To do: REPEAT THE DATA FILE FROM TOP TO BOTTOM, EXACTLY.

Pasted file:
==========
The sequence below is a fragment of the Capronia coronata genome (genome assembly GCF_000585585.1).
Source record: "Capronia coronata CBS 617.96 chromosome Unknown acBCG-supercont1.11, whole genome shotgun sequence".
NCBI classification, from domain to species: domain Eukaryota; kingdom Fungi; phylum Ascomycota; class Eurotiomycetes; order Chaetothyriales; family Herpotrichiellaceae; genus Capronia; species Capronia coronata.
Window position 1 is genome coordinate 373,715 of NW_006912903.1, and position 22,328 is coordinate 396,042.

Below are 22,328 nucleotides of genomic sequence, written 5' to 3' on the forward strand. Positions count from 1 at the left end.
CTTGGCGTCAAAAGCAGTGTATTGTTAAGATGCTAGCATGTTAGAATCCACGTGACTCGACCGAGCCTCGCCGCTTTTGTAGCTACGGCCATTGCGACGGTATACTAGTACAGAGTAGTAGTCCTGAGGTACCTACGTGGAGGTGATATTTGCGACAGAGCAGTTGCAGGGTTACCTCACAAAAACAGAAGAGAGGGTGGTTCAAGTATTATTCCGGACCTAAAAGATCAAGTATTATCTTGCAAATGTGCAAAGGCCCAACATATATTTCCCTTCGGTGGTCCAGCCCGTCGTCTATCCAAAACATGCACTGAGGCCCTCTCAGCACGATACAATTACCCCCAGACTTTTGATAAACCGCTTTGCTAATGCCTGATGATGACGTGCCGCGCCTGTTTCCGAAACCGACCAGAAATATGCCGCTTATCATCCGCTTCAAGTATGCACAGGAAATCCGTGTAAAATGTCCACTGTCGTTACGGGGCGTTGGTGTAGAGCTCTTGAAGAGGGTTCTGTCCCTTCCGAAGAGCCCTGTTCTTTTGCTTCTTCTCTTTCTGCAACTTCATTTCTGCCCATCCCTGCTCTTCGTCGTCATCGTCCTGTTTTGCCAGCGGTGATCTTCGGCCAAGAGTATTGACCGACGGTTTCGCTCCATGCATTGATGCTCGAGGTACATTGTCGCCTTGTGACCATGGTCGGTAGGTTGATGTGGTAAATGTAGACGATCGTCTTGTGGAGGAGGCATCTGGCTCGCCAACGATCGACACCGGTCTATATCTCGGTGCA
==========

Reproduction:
The sequence below is a fragment of the Capronia coronata genome (genome assembly GCF_000585585.1).
Source record: "Capronia coronata CBS 617.96 chromosome Unknown acBCG-supercont1.11, whole genome shotgun sequence".
NCBI classification, from domain to species: domain Eukaryota; kingdom Fungi; phylum Ascomycota; class Eurotiomycetes; order Chaetothyriales; family Herpotrichiellaceae; genus Capronia; species Capronia coronata.
Window position 1 is genome coordinate 373,715 of NW_006912903.1, and position 22,328 is coordinate 396,042.

Below are 22,328 nucleotides of genomic sequence, written 5' to 3' on the forward strand. Positions count from 1 at the left end.
CTTGGCGTCAAAAGCAGTGTATTGTTAAGATGCTAGCATGTTAGAATCCACGTGACTCGACCGAGCCTCGCCGCTTTTGTAGCTACGGCCATTGCGACGGTATACTAGTACAGAGTAGTAGTCCTGAGGTACCTACGTGGAGGTGATATTTGCGACAGAGCAGTTGCAGGGTTACCTCACAAAAACAGAAGAGAGGGTGGTTCAAGTATTATTCCGGACCTAAAAGATCAAGTATTATCTTGCAAATGTGCAAAGGCCCAACATATATTTCCCTTCGGTGGTCCAGCCCGTCGTCTATCCAAAACATGCACTGAGGCCCTCTCAGCACGATACAATTACCCCCAGACTTTTGATAAACCGCTTTGCTAATGCCTGATGATGACGTGCCGCGCCTGTTTCCGAAACCGACCAGAAATATGCCGCTTATCATCCGCTTCAAGTATGCACAGGAAATCCGTGTAAAATGTCCACTGTCGTTACGGGGCGTTGGTGTAGAGCTCTTGAAGAGGGTTCTGTCCCTTCCGAAGAGCCCTGTTCTTTTGCTTCTTCTCTTTCTGCAACTTCATTTCTGCCCATCCCTGCTCTTCGTCGTCATCGTCCTGTTTTGCCAGCGGTGATCTTCGGCCAAGAGTATTGACCGACGGTTTCGCTCCATGCATTGATGCTCGAGGTACATTGTCGCCTTGTGACCATGGTCGGTAGGTTGATGTGGTAAATGTAGACGATCGTCTTGTGGAGGAGGCATCTGGCTCGCCAACGATCGACACCGGTCTATATCTCGGTGCA